Deacon William Brodie
William Brodie, the son of a Scottish cabinetmaker, was elected to public office in 1781. He was known as a deacon of Edinburgh - about the equivalent of city council in most cities today. By day, he was an upright and well-respected citizen. By night, however, he was a thief, gambler, and rascal of the first order, the prototype of Robert Louis Stevenson's Dr. Jekyll and Mr. Hyde.
Eventually his derelictions caught up with him, and Deacon Brodie was hanged on the very scaffold he had designed for the city of Edinburgh.
Long ago Moses wrote, "You may be sure that your sin will find you out" (Numbers 32:23). It may take a while, perhaps even a long while, but eventually the past catches up with you. A note, a handkerchief, a smudge on a glass, a fingerprint, a DNA printout, an automobile accident, a cell phone message, and suddenly the airtight alibi collapses. You are discovered for what you really are.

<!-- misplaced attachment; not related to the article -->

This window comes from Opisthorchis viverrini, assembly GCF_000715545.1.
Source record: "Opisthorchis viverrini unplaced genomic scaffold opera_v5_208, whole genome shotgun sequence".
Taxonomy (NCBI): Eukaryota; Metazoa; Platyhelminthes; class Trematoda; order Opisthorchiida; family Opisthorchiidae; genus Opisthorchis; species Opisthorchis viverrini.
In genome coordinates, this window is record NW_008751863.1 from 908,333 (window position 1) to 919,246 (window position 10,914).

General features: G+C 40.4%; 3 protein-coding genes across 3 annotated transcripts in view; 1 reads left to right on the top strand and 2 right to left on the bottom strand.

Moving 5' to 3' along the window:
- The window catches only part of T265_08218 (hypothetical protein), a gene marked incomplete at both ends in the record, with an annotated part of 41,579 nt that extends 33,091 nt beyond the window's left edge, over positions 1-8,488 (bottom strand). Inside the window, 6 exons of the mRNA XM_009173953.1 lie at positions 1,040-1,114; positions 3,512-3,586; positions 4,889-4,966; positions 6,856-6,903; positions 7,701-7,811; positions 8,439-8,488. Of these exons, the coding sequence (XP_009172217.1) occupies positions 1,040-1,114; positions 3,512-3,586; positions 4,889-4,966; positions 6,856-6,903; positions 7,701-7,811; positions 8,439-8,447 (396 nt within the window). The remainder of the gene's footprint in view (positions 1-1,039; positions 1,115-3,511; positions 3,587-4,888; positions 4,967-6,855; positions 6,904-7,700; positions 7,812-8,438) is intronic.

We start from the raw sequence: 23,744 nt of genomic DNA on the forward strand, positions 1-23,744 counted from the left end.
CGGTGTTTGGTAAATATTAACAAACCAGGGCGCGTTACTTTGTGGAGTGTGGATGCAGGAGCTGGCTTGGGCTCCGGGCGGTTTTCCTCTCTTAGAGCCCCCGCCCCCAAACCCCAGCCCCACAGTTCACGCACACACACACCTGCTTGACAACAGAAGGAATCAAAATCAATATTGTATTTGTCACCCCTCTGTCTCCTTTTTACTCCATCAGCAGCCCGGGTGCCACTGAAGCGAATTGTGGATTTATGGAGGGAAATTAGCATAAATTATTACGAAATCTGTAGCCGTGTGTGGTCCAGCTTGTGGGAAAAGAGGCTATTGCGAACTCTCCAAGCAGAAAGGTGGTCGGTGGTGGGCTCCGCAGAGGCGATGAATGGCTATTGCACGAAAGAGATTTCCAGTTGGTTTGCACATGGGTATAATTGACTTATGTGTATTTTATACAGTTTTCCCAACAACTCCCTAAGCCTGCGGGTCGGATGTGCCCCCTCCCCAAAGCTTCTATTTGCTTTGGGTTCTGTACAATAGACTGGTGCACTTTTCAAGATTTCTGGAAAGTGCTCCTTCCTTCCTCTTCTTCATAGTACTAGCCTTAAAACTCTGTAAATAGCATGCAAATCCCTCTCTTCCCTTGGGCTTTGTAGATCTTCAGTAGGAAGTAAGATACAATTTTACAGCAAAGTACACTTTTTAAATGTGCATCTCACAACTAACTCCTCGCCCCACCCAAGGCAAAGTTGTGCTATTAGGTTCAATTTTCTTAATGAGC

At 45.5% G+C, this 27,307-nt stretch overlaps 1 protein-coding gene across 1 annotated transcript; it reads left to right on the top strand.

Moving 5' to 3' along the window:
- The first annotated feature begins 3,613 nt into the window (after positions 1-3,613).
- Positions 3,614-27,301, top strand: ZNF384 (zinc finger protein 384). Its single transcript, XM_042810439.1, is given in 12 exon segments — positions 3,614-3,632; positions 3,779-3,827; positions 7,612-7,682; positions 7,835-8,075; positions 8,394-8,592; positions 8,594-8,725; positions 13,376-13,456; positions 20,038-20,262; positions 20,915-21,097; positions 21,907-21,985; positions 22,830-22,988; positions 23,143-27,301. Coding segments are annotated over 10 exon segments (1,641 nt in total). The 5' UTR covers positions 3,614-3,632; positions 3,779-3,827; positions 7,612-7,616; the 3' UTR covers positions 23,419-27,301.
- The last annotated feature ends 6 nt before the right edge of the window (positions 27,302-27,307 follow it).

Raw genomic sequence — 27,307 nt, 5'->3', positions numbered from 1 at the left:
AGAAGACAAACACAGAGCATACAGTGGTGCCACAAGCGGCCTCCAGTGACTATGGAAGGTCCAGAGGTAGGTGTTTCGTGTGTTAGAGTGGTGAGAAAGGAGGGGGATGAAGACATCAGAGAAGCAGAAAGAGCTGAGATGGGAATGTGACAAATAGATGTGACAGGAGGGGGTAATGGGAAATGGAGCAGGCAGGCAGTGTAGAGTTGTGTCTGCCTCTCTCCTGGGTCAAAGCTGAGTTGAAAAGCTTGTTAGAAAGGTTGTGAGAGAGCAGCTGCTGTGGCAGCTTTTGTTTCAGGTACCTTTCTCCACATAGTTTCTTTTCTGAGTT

Even Paul admitted to something of Brodie's problem. Crying out in frustration, he wrote, "For what I do is not the good I want to do; no, the evil I do not want to do - this I keep on doing" (Romans 7:19). Paul saw this as a battle between his own sinful nature, and the renewed nature indwelt by the Spirit of God.
While the world remembers unbelievers for their finest achievements, it remembers believers for their greatest failures. And should there be something of Deacon Brodie's spiritual schizophrenia in your life, better square it away with God and let Him know you want His help. It's time to live the same kind of life by day and by night.
But if you fail to do this, you will be sinning against the Lord; and you may be sure that your sin will find you out. NUMBERS 32:23